2. Maintaining control over the way the access control solution behaves allows the organization to fine-tune the access control behavior at will.
  3. In some cases, user and resource data cannot be shared with a third party unless an on-prem or OEM solution is provided. In these cases, relying on an external vendor may not be possible.


  1. The most impactful consideration in building your own access control solution is opportunity cost. Since access control is most likely not the organization’s principal value proposition, it detracts the engineering team from building features that drive the organization’s goals forward and instead forces them to spend precious time developing a feature that makes no significant difference to the organization’s mission.
  2. Once built, access control systems require maintenance and development over time. As the organization grows, so will its access control requirements. This means that the engineering team will continuously spend time and effort on this system - again, without an immediate and clear benefit to the organization’s mission and goals.
  3. Access control is critical to get right, and most engineering teams don’t have the specific expertise required to do so. This fact means that custom-made access control solutions may have dangerous security holes in them - and those could have disastrous consequences.

Pros and Cons of Buying Access Control Solutions


  1. Buying an access control solution means minimizing time to value. Instead of spending long development cycles to stand up an access control solution, buying such a solution ensures that the capabilities can be added swiftly and with minimal effort on the part of the engineering team.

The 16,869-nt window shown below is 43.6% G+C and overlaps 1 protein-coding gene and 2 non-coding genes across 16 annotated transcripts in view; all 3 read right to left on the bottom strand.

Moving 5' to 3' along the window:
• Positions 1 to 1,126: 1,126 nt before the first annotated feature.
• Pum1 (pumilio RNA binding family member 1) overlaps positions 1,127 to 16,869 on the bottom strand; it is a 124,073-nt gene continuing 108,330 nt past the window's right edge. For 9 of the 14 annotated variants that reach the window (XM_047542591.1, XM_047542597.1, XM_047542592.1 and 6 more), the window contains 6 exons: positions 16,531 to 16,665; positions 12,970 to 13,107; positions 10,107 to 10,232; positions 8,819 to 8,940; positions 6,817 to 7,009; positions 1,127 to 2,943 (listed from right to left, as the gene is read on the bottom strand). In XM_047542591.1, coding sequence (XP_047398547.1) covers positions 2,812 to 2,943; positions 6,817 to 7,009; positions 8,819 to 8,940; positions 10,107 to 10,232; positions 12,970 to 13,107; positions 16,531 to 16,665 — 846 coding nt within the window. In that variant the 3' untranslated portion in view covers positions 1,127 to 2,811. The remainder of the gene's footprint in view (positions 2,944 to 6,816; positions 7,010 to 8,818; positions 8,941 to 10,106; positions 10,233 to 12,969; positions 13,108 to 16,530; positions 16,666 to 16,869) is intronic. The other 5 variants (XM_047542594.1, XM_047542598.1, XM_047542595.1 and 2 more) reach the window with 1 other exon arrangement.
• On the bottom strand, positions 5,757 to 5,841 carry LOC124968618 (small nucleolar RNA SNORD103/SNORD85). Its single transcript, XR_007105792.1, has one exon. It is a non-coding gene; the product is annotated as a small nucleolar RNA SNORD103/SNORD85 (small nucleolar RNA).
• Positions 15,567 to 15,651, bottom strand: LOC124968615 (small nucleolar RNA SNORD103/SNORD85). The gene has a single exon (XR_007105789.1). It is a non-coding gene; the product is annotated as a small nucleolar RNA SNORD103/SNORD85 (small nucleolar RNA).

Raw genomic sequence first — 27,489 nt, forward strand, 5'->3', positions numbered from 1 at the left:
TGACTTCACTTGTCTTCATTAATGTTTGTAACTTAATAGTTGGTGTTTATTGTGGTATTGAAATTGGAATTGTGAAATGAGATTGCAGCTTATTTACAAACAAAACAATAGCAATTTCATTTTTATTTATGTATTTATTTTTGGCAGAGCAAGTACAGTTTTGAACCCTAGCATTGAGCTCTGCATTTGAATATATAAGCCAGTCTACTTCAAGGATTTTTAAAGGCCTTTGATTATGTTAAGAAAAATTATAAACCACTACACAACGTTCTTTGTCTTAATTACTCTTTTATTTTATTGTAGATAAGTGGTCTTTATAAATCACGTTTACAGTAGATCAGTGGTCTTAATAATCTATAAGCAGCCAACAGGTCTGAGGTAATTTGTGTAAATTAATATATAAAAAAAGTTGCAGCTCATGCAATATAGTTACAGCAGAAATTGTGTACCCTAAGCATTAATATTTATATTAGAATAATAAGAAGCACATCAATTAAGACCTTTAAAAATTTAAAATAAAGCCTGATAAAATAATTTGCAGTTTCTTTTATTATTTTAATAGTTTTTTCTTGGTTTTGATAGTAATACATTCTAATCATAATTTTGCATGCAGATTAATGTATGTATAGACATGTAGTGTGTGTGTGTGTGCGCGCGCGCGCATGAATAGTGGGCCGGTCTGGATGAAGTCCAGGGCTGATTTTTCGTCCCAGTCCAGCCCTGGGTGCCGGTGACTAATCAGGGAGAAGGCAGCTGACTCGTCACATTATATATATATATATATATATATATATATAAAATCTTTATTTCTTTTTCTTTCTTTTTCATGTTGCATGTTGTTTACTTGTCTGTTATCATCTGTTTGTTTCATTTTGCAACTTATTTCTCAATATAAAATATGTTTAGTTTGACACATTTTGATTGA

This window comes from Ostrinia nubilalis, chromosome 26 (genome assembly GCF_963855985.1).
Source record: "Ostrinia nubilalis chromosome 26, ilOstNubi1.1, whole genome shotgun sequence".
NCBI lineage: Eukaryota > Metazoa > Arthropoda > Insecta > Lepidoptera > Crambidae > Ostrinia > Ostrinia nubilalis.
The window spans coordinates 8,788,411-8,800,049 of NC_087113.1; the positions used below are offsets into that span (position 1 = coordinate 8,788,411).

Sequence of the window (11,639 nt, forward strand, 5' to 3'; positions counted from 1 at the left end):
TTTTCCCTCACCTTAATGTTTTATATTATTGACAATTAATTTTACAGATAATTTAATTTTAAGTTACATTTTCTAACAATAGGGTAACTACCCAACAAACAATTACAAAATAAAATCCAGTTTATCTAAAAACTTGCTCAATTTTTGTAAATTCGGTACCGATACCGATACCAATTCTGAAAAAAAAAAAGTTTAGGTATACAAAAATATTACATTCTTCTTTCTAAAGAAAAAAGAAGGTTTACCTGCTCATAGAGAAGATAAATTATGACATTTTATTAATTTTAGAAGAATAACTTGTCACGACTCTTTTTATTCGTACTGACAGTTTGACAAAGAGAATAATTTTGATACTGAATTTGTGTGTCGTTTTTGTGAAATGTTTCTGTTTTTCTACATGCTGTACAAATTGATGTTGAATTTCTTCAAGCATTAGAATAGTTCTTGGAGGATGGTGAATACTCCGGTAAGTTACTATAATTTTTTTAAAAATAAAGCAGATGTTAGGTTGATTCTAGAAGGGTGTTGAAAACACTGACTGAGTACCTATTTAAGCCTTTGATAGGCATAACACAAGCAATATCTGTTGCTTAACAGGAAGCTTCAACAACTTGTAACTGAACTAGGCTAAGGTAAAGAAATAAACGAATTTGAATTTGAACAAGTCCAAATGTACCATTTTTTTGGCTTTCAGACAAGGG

2. The engineering team can now focus on building features that are part of the organization’s core value proposition. The team doesn’t have to maintain and grow the access control solution continuously - that responsibility now shifts to the vendor.
  3. Built by security experts, access control solutions provided by experienced vendors are going to be much more secure than solutions built by in-house engineering teams.


  1. Purchasing an access control solution (like any other software solution) might be cost-prohibitive for the organization, depending on its size.
  2. Vendor lock-in - Attaching yourself to the wrong vendor might mean you’re not getting what you need or what you’re paying for.


In this post, we covered the leading considerations to evaluate when considering building or buying access control systems. We then reviewed some of the pros and cons of building vs buying an access control solution. Both options have pros and cons. Overall in-house solutions offer complete control that might be coveted by some but at an opportunity cost that simply doesn’t make sense for most organizations.

We hope this analysis helps you in making your own decision on whether you’d rather build or buy an access control solution for your organization. We’re here to help! Contact us here to discuss your organization’s access control challenges

Roie Schwaber-Cohen avatar

Roie Schwaber-Cohen

Developer Advocate